Saga LLRV – LLTV Astronaut Training USA
THE SAGA OF LLRV – LLTV
Thus was born the LLRV (Lunar Landing Research Vehicle) in English.
This aircraft reserved for training simulates the flight of the lunar module, its maneuverability to the gravity exerted by the Earth's satellite.
The LLRV is an aircraft developed to train astronauts of the US space program at Apollo & rsquo; landing on the Moon. He reproduced the flight behavior of the lunar module in lunar gravity.
Model & rsquo; aircraft
Maximum speed : 64 km / h
Mass : 1 138 kg
Length : 6,86 m
wingspan : 4,6 m
Engine Type : General Electric CF700
First flight : 30 October 1964
builder : Bell Aircraft Corporation
When the Apollo program was launched early 1960, NASA looking for a way to simulate the benefit of descent to the moon. Three concepts are then studied, an electronic simulator, a tethered device or flying vehicle from the NASA Flight Test Center near Edwards Base. All three are serious projects, but the flying machine proposal from the center of’ Edwards is retained. The original idea is credited to Hubert Drake. Almost simultaneously and independently of it, la firme Bell Aerospace à Buffalo NY, which has experience with so-called vertical landing and take-off VTOLs offers NASA a similar free flight simulator (contract of 50 000 $passed in December 1961). In response, NASA asks Bell and Edwards center to cooperate. A contract 3,6 millions $ is passed 1 February 1963 for the supply of the first two devices in 14 month. The challenge is : Make a vertical landing fly to earth with a simulated lunar environment 1/ 6 with no aerodynamic force.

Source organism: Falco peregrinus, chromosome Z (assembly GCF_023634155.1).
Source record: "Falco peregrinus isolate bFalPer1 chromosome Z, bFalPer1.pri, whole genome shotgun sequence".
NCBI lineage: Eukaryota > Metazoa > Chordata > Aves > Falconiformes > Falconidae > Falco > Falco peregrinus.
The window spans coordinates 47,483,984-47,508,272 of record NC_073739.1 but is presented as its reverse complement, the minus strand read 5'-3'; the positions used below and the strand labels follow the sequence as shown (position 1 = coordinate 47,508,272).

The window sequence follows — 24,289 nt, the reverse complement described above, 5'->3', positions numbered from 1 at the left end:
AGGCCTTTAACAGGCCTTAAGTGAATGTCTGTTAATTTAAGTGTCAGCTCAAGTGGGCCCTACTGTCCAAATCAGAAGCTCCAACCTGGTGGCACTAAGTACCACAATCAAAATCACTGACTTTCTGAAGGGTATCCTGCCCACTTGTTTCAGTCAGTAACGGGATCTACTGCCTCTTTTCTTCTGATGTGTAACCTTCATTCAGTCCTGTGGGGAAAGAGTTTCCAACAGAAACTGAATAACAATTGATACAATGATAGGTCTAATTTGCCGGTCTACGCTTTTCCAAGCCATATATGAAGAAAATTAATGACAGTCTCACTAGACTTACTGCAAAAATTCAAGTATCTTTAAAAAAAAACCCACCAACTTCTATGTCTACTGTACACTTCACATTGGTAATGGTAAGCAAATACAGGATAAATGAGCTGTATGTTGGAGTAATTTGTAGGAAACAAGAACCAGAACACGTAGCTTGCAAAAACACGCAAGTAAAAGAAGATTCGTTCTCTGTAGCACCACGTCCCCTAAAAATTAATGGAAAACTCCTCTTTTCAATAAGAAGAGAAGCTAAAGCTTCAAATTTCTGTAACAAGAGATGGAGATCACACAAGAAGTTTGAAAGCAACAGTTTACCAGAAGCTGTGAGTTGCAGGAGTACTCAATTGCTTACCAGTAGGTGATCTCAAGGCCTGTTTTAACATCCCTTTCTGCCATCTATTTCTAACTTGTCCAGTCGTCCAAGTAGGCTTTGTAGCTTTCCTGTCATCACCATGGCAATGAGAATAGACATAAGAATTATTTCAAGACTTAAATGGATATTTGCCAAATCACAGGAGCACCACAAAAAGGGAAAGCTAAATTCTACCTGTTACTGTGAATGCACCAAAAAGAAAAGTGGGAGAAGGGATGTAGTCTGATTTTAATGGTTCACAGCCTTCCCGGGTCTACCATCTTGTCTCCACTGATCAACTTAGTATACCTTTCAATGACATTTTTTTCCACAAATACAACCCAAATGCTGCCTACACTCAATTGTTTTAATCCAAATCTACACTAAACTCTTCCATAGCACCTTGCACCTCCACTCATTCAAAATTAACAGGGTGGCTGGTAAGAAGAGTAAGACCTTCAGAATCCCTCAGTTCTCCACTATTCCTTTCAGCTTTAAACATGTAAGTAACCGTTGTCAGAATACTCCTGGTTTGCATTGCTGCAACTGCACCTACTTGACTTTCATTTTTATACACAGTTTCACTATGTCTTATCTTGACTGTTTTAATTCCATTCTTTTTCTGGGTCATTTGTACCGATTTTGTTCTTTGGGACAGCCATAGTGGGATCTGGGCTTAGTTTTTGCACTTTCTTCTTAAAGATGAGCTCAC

Neil Armstrong next to a prototype lunar module, Edwards Air Force Base, 1964.
Two Lunar Landing Research Vehicle are sent disassembled Bell factories to Edwards AFB CA in April 1964. Constructed of aluminum tubes making it look like a baby chair, it is used to simulate the benefit of landing soon 450 m d’ altitude. The LLRV is equipped with a CF GE jet engine 700 2V mounted vertically, from 1680 kg thrust. Kerosene engine (JP4) capable of raising the vehicle altitude and descend by creating a surge in 5/ 6 the weight of the equipment to simulate lunar gravity. Two rockets hydrogen peroxide are used to create small thrust 40 at 200 kg in horizontal translations. Six other small rockets allow other movements.